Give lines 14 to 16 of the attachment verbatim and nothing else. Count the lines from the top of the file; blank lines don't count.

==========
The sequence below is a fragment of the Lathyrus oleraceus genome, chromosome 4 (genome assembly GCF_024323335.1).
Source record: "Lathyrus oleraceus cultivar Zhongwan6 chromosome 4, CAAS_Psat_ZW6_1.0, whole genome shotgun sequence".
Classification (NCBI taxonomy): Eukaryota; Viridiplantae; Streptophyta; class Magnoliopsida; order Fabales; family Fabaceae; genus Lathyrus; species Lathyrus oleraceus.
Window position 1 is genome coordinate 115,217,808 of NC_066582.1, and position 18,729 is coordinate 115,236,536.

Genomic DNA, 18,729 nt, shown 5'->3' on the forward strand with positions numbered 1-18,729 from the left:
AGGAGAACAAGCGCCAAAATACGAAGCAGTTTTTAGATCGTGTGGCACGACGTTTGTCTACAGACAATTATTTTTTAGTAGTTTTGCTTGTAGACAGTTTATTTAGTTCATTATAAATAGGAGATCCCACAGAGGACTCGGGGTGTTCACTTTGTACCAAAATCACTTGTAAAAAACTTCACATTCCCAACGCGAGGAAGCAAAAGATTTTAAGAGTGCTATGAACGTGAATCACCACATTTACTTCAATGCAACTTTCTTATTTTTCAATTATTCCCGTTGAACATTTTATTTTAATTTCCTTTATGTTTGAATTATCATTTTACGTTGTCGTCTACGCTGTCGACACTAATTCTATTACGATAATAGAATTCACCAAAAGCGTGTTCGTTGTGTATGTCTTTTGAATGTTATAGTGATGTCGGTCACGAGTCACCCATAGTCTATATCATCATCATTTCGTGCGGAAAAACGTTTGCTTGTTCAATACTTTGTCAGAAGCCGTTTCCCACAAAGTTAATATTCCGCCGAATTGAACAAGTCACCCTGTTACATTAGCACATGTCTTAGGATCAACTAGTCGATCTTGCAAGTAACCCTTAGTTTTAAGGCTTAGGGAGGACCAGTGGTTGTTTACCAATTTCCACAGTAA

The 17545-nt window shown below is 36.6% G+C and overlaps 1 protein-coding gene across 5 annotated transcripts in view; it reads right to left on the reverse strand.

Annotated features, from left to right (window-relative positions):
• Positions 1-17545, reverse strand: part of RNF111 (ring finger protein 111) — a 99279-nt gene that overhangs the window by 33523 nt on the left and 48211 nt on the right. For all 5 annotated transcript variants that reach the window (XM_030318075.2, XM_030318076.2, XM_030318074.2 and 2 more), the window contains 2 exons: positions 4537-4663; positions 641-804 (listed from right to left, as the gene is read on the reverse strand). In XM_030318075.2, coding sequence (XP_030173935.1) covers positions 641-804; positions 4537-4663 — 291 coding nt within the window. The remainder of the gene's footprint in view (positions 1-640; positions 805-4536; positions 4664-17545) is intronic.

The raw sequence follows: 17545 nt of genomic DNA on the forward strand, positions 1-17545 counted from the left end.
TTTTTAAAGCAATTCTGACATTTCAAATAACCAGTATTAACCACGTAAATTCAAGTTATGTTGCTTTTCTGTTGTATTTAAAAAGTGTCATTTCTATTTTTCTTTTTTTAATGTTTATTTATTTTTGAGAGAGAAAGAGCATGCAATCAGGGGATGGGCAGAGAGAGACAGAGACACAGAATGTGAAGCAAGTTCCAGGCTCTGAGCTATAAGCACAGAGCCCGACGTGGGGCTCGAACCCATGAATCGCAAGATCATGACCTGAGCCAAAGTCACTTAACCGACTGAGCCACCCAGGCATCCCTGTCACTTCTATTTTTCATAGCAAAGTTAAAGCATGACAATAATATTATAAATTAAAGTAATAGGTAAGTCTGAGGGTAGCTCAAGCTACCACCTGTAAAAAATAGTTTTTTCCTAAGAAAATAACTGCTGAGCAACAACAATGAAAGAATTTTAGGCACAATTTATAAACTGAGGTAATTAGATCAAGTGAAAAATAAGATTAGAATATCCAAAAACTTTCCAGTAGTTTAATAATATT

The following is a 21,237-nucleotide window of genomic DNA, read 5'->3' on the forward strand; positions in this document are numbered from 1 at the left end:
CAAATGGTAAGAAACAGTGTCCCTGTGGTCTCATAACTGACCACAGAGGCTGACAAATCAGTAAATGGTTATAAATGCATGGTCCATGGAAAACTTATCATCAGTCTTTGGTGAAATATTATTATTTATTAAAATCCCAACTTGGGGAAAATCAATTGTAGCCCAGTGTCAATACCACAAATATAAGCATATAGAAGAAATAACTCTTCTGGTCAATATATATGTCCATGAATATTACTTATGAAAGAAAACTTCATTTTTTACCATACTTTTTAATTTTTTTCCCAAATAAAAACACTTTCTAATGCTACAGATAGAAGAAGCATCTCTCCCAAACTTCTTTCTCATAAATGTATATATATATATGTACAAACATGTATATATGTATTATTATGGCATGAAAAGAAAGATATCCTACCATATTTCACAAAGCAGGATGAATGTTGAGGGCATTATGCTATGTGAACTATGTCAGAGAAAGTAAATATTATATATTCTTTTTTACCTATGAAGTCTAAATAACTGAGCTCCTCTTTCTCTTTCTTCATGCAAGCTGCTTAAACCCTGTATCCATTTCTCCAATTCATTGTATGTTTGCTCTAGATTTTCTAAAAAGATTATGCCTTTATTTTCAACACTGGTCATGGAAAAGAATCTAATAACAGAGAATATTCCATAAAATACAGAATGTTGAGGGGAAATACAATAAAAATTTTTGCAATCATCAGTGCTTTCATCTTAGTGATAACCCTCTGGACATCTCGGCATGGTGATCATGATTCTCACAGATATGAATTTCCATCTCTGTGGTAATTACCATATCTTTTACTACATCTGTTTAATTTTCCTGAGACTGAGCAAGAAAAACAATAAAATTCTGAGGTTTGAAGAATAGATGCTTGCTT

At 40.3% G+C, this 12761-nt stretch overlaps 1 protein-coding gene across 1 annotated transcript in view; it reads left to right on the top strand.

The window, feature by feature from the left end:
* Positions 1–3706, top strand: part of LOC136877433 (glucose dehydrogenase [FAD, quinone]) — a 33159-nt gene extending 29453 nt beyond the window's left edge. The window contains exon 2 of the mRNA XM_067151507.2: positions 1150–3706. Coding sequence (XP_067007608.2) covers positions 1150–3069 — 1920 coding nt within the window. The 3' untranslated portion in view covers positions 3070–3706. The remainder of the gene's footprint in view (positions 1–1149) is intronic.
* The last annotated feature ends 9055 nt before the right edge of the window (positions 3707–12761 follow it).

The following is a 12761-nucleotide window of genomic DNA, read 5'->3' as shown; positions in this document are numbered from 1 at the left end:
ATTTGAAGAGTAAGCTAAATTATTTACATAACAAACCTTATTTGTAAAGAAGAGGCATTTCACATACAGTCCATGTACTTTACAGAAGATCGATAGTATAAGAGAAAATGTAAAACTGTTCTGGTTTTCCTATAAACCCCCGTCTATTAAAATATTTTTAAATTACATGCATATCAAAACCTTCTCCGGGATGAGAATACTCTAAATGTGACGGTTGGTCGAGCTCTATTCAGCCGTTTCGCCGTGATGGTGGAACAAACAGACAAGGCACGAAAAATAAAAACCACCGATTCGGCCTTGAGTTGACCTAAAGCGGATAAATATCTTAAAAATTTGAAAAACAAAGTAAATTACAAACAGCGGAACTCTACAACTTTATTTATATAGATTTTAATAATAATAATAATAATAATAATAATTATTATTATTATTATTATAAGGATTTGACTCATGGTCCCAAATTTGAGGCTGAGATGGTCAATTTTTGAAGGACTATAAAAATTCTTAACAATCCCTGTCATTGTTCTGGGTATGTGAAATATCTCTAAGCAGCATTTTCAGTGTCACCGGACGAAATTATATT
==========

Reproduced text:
At 40.3% G+C, this 12761-nt stretch overlaps 1 protein-coding gene across 1 annotated transcript in view; it reads left to right on the top strand.

The window, feature by feature from the left end:
* Positions 1–3706, top strand: part of LOC136877433 (glucose dehydrogenase [FAD, quinone]) — a 33159-nt gene extending 29453 nt beyond the window's left edge. The window contains exon 2 of the mRNA XM_067151507.2: positions 1150–3706. Coding sequence (XP_067007608.2) covers positions 1150–3069 — 1920 coding nt within the window. The 3' untranslated portion in view covers positions 3070–3706. The remainder of the gene's footprint in view (positions 1–1149) is intronic.